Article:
Directors: Mack Sennett, Mabel Normand
Writers: Mabel Normand, Mack Sennett
Duration: Approx. 23 mins
With: Mabel Normand, Harry McCoy, Chester Conkiln, Mack Sennett, Al St. John
Story: Mabel takes the wheel in a car race after her racing driver boyfriend is kidnapped, and has to contend with the attempts of the villain to thwart her winning style…
Production: Mabel at the Wheel is an odd throwback production, in so many ways, and very oddly timed just before Chaplin began to seize the reins and start to control his own material. Not only is this not really a ‘Chaplin’ film—it’s one of many in the Keystone Mabel Normand series—but it doesn’t even feature Chaplin as a variation of his by-now rather well established Tramp character. Having been hired as a replacement for Ford Sterling, it is the stereotypical, moustache-twirling Sterling-style villain that Chaplin is playing here.
It’s the first two-reeler that Chaplin appeared in, so its all the more annoying that he’s so out-of-character. Top-hatted and in a light frock coat Chaplin even has a goatee, so clearly marking out this character from his Tramp. He enters the picture on a motorised bike, only the first of several vehicles featured. It is so odd to see him delivering such an exaggerated performance in the style of Sterling, as for the past few pictures it had been something he’d been reacting against, succeeding in delivering a performance in a more subtle style. Partly this diversion was down to the fact that this was a Mabel Normand picture. Having squabbled with his two previous directors, head of Keystone Mack Sennett thought it would be good to team Chaplin up with the star of the studio, who had creative control over her own pictures.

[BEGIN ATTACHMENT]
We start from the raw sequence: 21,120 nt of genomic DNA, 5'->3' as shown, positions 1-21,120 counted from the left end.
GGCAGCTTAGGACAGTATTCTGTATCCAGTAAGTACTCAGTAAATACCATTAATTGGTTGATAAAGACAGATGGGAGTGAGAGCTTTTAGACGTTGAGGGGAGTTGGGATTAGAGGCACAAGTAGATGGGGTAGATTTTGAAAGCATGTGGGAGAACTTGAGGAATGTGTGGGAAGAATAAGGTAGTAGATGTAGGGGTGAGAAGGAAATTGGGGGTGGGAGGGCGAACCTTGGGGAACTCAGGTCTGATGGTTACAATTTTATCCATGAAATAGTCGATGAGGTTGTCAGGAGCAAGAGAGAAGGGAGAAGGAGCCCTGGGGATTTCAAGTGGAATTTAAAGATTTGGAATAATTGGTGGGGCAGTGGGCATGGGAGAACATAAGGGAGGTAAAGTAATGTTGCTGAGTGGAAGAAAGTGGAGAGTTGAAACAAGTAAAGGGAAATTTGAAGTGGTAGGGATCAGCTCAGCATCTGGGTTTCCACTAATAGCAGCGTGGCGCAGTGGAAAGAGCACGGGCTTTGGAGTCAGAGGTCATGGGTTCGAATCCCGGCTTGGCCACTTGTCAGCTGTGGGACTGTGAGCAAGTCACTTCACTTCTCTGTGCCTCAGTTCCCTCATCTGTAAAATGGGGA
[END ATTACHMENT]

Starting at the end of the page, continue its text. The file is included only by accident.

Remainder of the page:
In the style of a Pearl White melodrama, Mabel is cast as the ingenue who drives her boyfriend’s car to victory in a race after he is kidnapped by the evil villain, played in over-the-top fashion by Chaplin, and his two henchmen (notably, one of these henchmen is William A. Seiter, later a director of features for Laurel and Hardy and the Marx Brothers). If teaming Chaplin with Normand was supposed to satisfy Chaplin’s cravings to innovate in motion pictures, it failed. He rapidly fell out with Normand as director, just as he had done with George Nichols and Henry Lehrman previously. The fact that Normand was a woman several years younger than Chaplin didn’t help.
About six minutes into this so-so slapstick farce comes the footage that makes this film of slightly more historical interest. In the usual Keystone way, Mabel at the Wheel appears to have been built around film of a specific event, the Vanderbilt Cup road race that took place in Santa Monica towards the end of February 1914. It’s a great backdrop for the action (such as it is), definitely a step up from Kid Auto Races. It was also the location where Chaplin reportedly threw a sulk when Mabel wouldn’t let him include a joke in which he stands on a hose, then peers into the dry nozzle, just as he steps off the hose, so soaking himself.